Further, the final rule expands the types of conditions that can make it easier to build affordable housing without additional analysis and documentation requirements by granting a presumption of eligibility for housing targeted to low-income residents, who the rule presumes are disproportionately impacted by the pandemic; and granting a presumption of eligibility for housing targeted to moderate-income residents, who are presumed to be impacted by the pandemic. The rule clearly defines thresholds for low-income households and moderate-income households. Local governments may look up qualifying low and moderate-income areas within their jurisdiction with the Department of the Treasury’s new online Tool for Determining Low and Moderate Income Households.
4. Broad Improvements to Water and Sewer Use Category
In NLC’s comment letter, we asked Treasury to expressly state a few particulars around the Clean Water and Drinking State Revolving Fund (SRF) eligibility alignment—namely that local governments are responsible for determining project eligibility, that project eligibility is based on the Federal project categories and definitions for the SRF programs, and not based on each State’s eligibility or definitions, and that local governments do not need to apply for funding from the applicable State Clean Water or Drinking Water SRF programs. We are pleased to see that Treasury addressed and clarified all three of these items in the final rule.
Additionally, NLC asked that the final rule expressly cite consumer incentive programs designed to implement water use efficiency, conservation, green infrastructure, reuse and other distributed Clean Water and Drinking Water SRF eligible projects as authorized uses of Fiscal Recovery Funds. Again, we are pleased to see this issue included in the final rule.
NLC is among the commenters that asked Treasury to broaden the eligibility for use of SLFRF funds beyond the SRFs, requesting inclusion of eligible projects under the Secure Water Act, which relates to water reliability in the West.
In response to this, Treasury agrees that additional flexibility for use of SLFRF funds is warranted and provides expanded eligibilities for water, wastewater and stormwater projects broadly. The final rule provides detailed information on expanded eligibilities for stormwater infrastructure, private wells and septic systems, remediating lead in water, dams and reservoirs, expansion of drinking water service infrastructure, floodplain management and flood mitigation projects, and irrigation. Treasury did not name specific federal statutes as eligible so that recipients would not have to cross-reference across multiple federal programs, which may exacerbate challenges to understanding eligibility under SLFRF.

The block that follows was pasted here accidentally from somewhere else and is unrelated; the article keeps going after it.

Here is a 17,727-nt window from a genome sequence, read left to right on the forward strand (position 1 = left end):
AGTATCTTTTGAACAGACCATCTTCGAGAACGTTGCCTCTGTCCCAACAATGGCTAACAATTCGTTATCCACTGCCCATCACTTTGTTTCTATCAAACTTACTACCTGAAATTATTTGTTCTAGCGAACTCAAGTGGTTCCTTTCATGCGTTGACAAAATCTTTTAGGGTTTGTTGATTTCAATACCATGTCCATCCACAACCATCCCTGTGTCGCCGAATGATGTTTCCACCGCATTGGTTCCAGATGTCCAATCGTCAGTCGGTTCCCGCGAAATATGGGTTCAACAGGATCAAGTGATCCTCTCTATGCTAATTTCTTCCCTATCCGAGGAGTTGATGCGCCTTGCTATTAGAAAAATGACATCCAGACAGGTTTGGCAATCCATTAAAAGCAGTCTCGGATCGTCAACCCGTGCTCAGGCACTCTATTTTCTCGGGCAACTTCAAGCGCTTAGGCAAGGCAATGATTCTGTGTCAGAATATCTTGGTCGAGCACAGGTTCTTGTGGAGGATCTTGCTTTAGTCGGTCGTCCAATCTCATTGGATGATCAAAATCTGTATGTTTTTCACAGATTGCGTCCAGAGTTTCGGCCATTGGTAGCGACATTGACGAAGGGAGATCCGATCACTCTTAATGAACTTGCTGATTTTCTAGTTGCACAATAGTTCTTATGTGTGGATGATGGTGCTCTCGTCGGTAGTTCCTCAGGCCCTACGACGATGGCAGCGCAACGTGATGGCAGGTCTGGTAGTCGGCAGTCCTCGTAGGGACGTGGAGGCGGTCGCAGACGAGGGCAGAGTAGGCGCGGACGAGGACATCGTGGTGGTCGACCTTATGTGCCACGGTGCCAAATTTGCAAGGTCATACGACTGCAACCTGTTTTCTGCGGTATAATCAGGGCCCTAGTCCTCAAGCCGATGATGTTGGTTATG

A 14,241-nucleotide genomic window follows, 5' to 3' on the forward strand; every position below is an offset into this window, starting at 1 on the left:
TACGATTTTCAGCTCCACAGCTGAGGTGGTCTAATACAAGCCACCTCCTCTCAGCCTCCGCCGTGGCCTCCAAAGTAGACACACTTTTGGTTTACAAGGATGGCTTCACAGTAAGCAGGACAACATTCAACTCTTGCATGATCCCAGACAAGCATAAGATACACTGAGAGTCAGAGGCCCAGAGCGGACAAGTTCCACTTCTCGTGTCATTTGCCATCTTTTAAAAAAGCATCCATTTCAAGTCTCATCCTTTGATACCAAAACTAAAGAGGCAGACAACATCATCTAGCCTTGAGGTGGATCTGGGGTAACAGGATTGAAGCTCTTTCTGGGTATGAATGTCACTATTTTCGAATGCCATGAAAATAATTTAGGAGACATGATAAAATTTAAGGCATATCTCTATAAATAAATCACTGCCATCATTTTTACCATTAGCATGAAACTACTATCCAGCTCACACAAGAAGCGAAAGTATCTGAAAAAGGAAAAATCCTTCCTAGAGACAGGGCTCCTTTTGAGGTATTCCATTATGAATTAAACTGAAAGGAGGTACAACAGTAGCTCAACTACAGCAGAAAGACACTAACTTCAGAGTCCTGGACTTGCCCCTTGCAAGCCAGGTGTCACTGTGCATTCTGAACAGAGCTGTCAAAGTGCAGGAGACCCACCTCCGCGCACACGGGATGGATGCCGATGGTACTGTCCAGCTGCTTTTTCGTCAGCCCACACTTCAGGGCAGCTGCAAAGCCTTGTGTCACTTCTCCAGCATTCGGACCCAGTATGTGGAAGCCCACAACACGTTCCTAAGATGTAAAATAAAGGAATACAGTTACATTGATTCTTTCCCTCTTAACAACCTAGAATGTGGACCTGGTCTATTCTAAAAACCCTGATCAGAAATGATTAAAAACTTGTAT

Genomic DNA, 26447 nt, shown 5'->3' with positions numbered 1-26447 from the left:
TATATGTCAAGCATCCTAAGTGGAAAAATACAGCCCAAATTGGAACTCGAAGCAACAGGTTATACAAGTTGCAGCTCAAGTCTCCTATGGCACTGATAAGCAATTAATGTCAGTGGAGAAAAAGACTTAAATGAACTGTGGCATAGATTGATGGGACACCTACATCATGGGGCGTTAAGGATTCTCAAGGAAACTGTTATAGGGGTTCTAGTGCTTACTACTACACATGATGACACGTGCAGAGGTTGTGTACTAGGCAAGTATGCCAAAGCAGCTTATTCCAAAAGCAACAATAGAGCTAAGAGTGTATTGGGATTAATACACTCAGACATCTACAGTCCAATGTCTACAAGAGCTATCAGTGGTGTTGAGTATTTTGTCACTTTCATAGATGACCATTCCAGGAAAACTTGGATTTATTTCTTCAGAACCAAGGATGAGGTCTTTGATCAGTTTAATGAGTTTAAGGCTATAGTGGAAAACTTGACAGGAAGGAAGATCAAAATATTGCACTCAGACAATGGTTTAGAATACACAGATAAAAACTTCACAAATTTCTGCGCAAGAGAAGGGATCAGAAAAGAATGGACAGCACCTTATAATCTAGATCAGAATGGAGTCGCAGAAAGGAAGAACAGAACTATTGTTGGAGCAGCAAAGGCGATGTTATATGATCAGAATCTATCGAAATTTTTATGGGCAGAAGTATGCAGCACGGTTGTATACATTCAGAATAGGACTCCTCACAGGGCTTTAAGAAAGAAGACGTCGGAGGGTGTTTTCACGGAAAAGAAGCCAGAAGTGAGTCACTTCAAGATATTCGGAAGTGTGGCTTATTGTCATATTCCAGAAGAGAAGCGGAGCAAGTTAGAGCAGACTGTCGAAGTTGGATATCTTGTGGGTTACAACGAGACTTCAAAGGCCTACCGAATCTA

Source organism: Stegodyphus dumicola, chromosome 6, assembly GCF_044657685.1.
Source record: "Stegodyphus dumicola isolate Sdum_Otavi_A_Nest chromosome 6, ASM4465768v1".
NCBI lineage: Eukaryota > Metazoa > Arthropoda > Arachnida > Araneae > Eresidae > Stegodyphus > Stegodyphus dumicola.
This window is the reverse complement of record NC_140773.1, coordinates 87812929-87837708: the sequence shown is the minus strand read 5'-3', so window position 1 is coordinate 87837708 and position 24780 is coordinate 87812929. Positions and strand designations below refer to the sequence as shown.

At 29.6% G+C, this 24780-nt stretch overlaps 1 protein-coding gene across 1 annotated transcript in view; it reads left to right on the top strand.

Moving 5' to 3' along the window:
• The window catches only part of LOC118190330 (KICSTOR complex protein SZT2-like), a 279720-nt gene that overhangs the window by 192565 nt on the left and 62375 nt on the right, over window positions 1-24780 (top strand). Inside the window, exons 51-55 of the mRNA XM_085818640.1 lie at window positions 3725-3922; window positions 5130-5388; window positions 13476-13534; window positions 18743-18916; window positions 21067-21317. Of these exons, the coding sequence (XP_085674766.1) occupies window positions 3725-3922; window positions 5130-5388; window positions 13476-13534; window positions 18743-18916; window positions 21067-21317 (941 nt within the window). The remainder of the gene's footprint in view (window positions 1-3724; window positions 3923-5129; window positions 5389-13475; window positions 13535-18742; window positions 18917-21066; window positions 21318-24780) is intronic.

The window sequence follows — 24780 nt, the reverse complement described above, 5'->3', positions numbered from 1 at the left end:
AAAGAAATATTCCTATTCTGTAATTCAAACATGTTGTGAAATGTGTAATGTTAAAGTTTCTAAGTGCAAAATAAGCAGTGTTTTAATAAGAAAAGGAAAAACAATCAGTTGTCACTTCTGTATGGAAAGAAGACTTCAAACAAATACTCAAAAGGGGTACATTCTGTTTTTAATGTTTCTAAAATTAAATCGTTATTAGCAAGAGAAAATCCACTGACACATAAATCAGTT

5. Greater Flexibility for Broadband
In our comments on the interim final rule, NLC raised several concerns about the way the document defined “necessary investments in…broadband infrastructure.” The interim final rule defined “necessary investments” to be those “designed to provide services meeting adequate speeds and are provided to unserved and underserved households and businesses.” Treasury further defined “unserved and underserved” to encompass users that “lack access to a wireline connection capable of reliably delivering at least minimum speeds of 25 Mbps download and 3Mbps upload.”
NLC voiced concern that these definitions, particularly if communities were required to use flawed Federal Communications Commission broadband availability maps (which greatly overestimate the locations with broadband access), would result in the vast majority of local governments effectively being shut out of broadband infrastructure as an allowable use for their SLFRF funds. NLC also noted that the 25/3Mbps speed threshold was set far too low and did not reflect normal business or household broadband needs. In addition, NLC argued that the interim final rule’s definition of “necessary investment” and “reliable broadband” did not address the serious broadband affordability challenges facing many communities that may technically have at least one internet service provider in their borders, but whose rates may be entirely out of reach for the residents and businesses located there.
The final rule removes nearly all of these restrictions from the broadband use category, making it much easier for communities to use SLFRF allocations on broadband infrastructure. The final rule eliminates the “unserved or underserved” requirement entirely, instead “requiring recipients to invest in projects designed to provide service to households and businesses with an identified need for additional broadband infrastructure investment, which would include but not be limited to a lack of broadband service reliably delivering certain speeds.”
This means that communities could identify needs based on a lack of infrastructure and service providing whatever speed benchmark they define as necessary for their community, or a lack of affordable access. This change eliminates the concerns over insufficient speed thresholds entirely, and addresses NLC’s concerns about the interim final rule’s failure to adequately address broadband affordability as a barrier to access. The final rule further notes that communities have a wide variety of ways to determine the need for broadband investment, including documentation of existing network performance, federal or state maps, speed tests, interviews with community members, community organization reports, and “any other information they deem relevant.”